FSU ReCycle Bike Program Holds Bike Safety Class
In preparation for the upcoming school year, the Florida State University reCycle Bike Program recently teamed with the Florida State Police Department to create and present a set of guidelines promoting bike safety and biker awareness on and off campus.
Representatives from the reCycle Bike Program—sponsored by Florida State University Sustainable Campus—stood at Integration Statue on Thursday morning, Aug 25, to provide fundamental knowledge about cycling, ranging from state laws and mandatory guidelines to helpful advice and regional tips.
Beth Burford, a senior and student program coordinator with the FSU reCycle Bike Program, lead the class through different scenarios involving bike safety, handing out complimentary ‘swag bags’ full of pamphlets and useful equipment to everyone in the audience.
“Make yourself seen—wear bright colors, use a headlight and a blinking taillight at night,” remarked Burford, as she pulled several reflective strips from her swag bag as an example.
More tips and guidelines on bike safety from Burford and the reCycle Bike Program included:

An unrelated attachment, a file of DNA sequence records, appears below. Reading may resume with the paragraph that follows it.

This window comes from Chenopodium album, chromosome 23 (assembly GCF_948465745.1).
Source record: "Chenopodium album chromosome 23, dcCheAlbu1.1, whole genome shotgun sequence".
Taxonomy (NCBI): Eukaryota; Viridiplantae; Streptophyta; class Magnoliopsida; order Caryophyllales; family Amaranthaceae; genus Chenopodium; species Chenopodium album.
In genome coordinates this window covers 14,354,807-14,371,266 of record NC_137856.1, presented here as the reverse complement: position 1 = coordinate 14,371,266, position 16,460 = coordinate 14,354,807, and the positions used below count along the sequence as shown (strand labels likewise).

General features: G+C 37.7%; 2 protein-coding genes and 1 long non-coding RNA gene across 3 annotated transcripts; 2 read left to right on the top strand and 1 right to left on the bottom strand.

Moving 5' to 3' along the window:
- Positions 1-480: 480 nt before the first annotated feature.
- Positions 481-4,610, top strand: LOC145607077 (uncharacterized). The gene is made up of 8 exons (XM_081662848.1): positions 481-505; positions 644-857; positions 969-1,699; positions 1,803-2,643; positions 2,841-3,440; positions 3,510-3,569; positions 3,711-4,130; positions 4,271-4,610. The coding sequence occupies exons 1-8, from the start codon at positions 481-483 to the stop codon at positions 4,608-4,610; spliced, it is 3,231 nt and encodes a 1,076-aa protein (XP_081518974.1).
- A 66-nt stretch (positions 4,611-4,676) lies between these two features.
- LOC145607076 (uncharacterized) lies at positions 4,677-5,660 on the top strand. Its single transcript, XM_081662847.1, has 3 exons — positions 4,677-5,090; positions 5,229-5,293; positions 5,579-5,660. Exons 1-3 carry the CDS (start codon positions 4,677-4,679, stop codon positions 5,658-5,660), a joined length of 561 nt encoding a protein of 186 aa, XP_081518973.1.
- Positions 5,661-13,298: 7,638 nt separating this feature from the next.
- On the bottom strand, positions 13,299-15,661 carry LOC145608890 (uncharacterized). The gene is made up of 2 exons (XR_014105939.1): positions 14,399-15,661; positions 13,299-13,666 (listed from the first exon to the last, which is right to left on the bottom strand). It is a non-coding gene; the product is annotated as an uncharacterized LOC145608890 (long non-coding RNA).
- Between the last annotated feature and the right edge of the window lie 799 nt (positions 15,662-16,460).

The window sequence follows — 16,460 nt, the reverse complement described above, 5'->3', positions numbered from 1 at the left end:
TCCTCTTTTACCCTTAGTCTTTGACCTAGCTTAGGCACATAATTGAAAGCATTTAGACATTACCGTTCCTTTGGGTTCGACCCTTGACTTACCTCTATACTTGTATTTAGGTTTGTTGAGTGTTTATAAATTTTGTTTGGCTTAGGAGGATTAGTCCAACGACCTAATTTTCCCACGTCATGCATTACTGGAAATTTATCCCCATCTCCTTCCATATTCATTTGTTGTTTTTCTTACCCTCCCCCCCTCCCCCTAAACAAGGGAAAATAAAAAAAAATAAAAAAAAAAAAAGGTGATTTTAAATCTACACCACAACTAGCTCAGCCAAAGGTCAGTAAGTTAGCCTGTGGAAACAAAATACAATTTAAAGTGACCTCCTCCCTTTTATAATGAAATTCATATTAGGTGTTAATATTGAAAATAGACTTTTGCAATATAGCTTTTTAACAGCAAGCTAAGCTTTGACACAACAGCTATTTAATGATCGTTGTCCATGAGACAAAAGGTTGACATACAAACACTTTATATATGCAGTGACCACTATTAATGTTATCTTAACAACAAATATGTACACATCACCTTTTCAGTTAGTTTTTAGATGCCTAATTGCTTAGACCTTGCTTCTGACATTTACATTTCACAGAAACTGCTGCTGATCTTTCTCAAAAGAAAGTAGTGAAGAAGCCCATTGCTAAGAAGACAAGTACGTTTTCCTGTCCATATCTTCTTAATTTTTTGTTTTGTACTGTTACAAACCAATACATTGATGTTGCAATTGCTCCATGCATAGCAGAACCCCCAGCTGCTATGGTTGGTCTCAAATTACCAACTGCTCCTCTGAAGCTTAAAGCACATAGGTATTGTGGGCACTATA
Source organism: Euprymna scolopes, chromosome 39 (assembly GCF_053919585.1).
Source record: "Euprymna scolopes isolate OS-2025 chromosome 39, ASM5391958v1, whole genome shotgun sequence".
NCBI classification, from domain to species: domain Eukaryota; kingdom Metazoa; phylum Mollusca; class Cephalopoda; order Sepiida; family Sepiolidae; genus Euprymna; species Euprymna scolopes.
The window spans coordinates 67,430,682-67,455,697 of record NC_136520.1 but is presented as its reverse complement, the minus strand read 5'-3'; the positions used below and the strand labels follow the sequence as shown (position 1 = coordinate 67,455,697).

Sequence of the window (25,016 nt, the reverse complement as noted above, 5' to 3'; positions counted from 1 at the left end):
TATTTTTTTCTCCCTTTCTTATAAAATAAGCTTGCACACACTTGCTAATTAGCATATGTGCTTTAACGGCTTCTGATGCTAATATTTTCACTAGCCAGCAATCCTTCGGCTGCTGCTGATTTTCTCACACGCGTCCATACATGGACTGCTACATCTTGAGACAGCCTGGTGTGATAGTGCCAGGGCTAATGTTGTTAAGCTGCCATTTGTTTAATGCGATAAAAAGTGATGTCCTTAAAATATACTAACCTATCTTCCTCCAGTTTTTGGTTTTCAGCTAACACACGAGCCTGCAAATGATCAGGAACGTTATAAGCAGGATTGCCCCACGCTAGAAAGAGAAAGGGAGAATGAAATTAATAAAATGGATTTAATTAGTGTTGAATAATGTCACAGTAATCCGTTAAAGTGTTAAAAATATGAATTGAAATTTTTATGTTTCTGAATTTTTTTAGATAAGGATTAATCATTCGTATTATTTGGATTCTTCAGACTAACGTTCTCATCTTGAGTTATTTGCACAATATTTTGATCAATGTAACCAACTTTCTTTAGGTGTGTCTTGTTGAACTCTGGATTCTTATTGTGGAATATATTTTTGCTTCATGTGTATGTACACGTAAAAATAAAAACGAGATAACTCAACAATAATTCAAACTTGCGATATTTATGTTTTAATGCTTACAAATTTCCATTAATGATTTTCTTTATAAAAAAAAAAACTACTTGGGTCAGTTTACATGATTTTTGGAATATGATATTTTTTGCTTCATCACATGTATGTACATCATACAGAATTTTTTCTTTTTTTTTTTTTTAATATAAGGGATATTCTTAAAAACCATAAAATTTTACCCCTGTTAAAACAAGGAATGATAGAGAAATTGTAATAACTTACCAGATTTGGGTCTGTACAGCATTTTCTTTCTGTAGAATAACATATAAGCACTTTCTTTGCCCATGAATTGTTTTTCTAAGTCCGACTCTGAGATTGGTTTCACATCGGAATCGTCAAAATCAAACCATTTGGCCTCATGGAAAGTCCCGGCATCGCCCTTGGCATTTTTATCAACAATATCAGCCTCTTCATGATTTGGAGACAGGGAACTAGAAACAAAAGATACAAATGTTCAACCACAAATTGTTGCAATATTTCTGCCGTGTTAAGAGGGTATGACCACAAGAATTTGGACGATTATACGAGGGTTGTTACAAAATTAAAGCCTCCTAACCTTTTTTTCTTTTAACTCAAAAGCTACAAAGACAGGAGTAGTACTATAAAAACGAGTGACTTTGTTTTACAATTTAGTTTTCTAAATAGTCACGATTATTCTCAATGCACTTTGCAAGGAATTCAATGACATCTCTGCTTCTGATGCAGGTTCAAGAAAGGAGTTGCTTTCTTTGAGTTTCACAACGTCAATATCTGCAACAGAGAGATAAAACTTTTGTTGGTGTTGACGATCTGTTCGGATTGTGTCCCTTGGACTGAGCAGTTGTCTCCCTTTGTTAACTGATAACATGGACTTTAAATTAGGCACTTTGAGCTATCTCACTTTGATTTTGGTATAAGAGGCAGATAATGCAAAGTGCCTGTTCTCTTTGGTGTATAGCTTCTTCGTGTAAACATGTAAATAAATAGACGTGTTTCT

- Keep headphones out of your ears
- Avoid hugging the curb or gutter
- Take up the whole lane when appropriate (i.e. when crossing intersections)
- Communicate with other drivers; use hand signals; be polite
- Yield to pedestrians, stop at traffic lights and stop signs
While outlining the possible dangers of riding a bike and how to avoid them, Burford also explained the safety benefits of cycling.
“You are exposed to everything—statistically, the more bikes and bikers in a certain location, the safer the roads,” said Burford.
As a student coordinator for the reCycle Bike Program, Burford is part of the initiative to provide a low-cost, sustainable transportation option for FSU student and to see more bikes on and off campus.
The FSU reCycle Bike Program promotes a healthy, environmentally friendly lifestyle by offering students a low-cost, rental bike program for one semester ($60) or the whole school year ($100).
“People who bike are helping the environment, helping themselves and helping the community,” added Burford.
In addition to a bike, renters will receive different information and opportunities to learn about bicycle repair and maintenance, commuting on and off campus, and connecting with the cycling community in Tallahassee.
The FSU reCycle Bike Program rents out the recycled bikes on a first come, first serve basis during the first week of the semester.
As well as providing the equipment, the reCycle Bike Program has many resources for bicyclists and non-bicyclists on its Facebook page, including digital biking routes. The program is also in the process of recording bike routes on camera to create a video library of bike paths around the city.
At the end of the safety class, a Sustainable Campus representative attached a goPro camera to her helmet, as the reCycle Bike Program the FSUPD offered a group bike ride from Integration Statue to Railroad Square and back.
“It can definitely be looked at as community building,” said Burford. “We are trying to connect our campus, make it safer, and make cycling and bike safety a collective initiative at FSU.”